Light-hearted detective show Shakespeare & Hathaway - Private Investigators was an instant hit when it launched last year. Starring Mark Benton and Jo Joyner as a pair of mismatched private detectives, each episode provides viewers with the chance to escape to the picturesque Stratford-upon-Avon where the crimes are never too bleak.
With the comedy drama about to return to BBC One for a second series, the stars spoke recently at a Q&A hosted by Michelle Ackerely. Here's what they had to say about the programme...
You're back for a second series...
Jo: It is always nice to come back to something, because you've spent the first series all getting a gauge on what everybody's making. The writers have written this great thing and then everybody else puts a penny worth in... It's not until you get a second stab at it that you're all singing off the same hymn sheet, and we have a laugh.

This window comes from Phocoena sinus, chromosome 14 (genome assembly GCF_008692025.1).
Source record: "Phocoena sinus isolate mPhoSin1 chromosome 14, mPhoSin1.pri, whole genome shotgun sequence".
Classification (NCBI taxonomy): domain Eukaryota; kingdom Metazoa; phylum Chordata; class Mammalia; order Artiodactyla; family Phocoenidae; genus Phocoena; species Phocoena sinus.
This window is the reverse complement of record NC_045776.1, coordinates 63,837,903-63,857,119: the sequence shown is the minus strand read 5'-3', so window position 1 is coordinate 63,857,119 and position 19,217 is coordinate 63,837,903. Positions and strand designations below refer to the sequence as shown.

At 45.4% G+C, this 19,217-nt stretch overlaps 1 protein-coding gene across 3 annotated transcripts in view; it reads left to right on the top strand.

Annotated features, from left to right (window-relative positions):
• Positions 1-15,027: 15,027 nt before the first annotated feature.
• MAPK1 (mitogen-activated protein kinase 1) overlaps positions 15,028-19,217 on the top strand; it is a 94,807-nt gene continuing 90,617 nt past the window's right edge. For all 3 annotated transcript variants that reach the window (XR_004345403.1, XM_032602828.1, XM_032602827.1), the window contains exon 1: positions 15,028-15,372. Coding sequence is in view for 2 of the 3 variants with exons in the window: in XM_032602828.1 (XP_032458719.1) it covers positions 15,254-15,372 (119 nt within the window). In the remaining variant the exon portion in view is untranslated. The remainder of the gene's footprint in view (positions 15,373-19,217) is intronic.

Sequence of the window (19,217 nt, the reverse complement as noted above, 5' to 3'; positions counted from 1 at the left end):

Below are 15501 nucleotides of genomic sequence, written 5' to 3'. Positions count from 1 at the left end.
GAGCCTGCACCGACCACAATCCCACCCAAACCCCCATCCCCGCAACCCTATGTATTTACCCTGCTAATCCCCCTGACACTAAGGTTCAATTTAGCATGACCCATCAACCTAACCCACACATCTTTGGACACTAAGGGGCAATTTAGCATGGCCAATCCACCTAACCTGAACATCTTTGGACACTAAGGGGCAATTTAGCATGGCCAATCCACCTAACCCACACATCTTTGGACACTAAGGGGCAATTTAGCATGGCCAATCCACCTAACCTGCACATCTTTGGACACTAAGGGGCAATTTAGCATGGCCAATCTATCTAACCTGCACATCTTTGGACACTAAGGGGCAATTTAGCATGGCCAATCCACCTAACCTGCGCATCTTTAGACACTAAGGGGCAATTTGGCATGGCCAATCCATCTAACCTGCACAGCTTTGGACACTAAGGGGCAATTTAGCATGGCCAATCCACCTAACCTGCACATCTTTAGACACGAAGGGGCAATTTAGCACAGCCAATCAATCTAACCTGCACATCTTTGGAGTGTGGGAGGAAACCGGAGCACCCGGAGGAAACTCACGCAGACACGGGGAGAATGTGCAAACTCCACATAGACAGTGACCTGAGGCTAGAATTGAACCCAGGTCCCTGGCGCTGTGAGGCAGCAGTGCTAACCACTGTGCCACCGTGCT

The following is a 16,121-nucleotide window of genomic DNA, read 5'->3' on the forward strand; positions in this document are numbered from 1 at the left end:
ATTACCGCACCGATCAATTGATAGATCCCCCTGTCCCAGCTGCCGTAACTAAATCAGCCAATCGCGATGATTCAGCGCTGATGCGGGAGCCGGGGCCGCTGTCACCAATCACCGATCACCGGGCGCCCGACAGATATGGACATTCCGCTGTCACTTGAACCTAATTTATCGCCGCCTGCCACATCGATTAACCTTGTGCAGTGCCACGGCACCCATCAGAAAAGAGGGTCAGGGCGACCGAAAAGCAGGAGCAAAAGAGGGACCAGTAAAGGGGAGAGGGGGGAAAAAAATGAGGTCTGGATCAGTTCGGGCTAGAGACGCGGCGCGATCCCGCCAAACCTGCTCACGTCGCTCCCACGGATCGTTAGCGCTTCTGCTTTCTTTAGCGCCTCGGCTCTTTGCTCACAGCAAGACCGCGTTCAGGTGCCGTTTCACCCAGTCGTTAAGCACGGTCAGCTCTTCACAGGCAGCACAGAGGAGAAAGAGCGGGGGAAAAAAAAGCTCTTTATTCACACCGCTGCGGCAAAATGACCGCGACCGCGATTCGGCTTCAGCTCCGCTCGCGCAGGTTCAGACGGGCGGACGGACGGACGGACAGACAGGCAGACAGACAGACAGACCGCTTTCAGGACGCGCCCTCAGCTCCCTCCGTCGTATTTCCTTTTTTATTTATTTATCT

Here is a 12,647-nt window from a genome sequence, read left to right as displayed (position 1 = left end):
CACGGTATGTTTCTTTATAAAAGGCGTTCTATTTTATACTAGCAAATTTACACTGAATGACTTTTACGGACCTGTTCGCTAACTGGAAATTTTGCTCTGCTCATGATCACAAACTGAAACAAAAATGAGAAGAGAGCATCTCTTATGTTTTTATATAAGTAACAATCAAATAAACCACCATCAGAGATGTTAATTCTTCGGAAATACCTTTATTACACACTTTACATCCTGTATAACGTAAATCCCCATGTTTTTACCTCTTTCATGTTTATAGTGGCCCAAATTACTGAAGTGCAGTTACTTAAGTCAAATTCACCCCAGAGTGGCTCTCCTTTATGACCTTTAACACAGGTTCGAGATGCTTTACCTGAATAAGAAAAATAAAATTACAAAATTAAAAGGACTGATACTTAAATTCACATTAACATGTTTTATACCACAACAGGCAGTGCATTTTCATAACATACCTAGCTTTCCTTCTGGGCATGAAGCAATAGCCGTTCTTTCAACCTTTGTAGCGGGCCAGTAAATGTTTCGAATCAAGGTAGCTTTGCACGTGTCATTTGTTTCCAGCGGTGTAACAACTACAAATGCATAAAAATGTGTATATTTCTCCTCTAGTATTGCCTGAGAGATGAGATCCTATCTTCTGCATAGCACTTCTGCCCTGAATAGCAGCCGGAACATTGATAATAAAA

What's clear is that you two have become good friends filming the series. Do you think that's a key thing having that on screen and off screen friendship so that you can really get creative with the script, come up with new ideas?
Mark: Absolutely, we both sort of throw ideas in. We are not really bothered who gets the gag, we just want to make the whole thing work and Patrick [Patrick Walshe McBride, who plays Sebastian Brudenell] is the exact same. We just have fun on set and if there is something silly we'll just use it.
What would you say is the secret to the success of the series? As a viewer it feels like it has something for everyone. You've got the mystery but you've also got the humour and the beautiful setting as well. What you both say is the secret for you?
Jo: I think it is the balance of the buddy friendship that these two have, rather than it all just being a serious murder and doom and gloom, because there is a lot of doom and gloom on telly at the moment - so that lightness really helps I think.